Julia Polak

What is the recipe for a long life: good diet, exercise, both? Statistical methods for assessing the causal effect of dynamic interventions.

Julia Polak1 joint work with Lyle Gurrin1, Elizabeth Williamson2, Julie Simpson1, Allison Hodge3, Julie Basset3 and Michael Fahey2, Graham Giles3, Andrew Forbes2 and Dallas English1

1 Melbourne School of Population Health, The University of Melbourne.
2 Department of Epidemiology and Preventive Medicine, Monash University.
3 Cancer Epidemiology Centre, Cancer Council Victoria.


Abstract: Poor diet is an acknowledged risk factor for life-threatening conditions such as cancer and cardiovascular disease. The association between improving diet and reducing mortality risk has, however, received little attention. Changes in diet are likely to be associated with other lifestyle choices, therefore may influence or be influenced by (i.e. confounded) other risk factors.

To study the effect of a dietary regimen we need statistical methods that provide unbiased estimates of parameters that have a causal interpretation in the presence of time-dependent confounding. One such method is g-computation, a type of standardisation procedure that allows us to contrast the marginal mean risk between dietary regimens at the population level while adjusting for time varying confounders such as physical activity, alcohol consumption and total energy intake. The parametric g-formula is a computationally simpler approach to g-computation, which otherwise becomes unwieldy in the presence of multiple covariates and dynamic interventions.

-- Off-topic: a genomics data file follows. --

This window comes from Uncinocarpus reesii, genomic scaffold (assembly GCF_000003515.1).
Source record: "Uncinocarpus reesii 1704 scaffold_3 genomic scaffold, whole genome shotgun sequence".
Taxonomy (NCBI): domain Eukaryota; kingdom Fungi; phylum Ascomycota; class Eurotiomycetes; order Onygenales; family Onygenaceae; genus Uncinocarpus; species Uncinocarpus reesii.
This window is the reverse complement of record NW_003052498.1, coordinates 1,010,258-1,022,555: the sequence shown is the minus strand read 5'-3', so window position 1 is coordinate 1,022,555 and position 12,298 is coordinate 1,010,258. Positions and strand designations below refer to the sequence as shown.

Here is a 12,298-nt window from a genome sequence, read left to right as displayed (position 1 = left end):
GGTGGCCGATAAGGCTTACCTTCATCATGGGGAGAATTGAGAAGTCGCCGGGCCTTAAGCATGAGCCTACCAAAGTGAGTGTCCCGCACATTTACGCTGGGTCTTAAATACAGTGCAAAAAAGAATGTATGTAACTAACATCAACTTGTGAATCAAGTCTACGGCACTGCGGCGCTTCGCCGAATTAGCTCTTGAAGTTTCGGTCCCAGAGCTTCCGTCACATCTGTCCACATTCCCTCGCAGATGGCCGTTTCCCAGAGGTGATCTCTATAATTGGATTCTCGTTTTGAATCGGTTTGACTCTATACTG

This removes the need to evaluate high-dimensional integrals by assuming distributional forms for the relationship between the outcome and covariates, and current and previous covariate profile. A system of equations is used to predict the mortality risk on comparative dietary regimens where covariate values of participants are "reset" continually to ensure they are consistent with the proposed intervention, such as improving diet in combination with increasing physical activity and reducing alcohol consumption, for some or all individuals at some or all times during follow-up.

We demonstrate the performance of the parametric g-formula on the Melbourne Collaborative Cohort Study (MCCS) data set, which includes 41,000 participants assessed on 3 occasions over 15 years. In addition we calculate a Mediterranean Diet Score (MDS) from MCCS participants' responses to a Food Frequency Questionnaire and report the results on the causal effect of maintaining the MDS in the "healthy" range for mortality risk.

Keywords: Chow test, Prediction capability testing, P value, Multivariate kernel density estimation, Structural break.










PhD Student

             Department of Econometric & Business Statistics

                          Monash University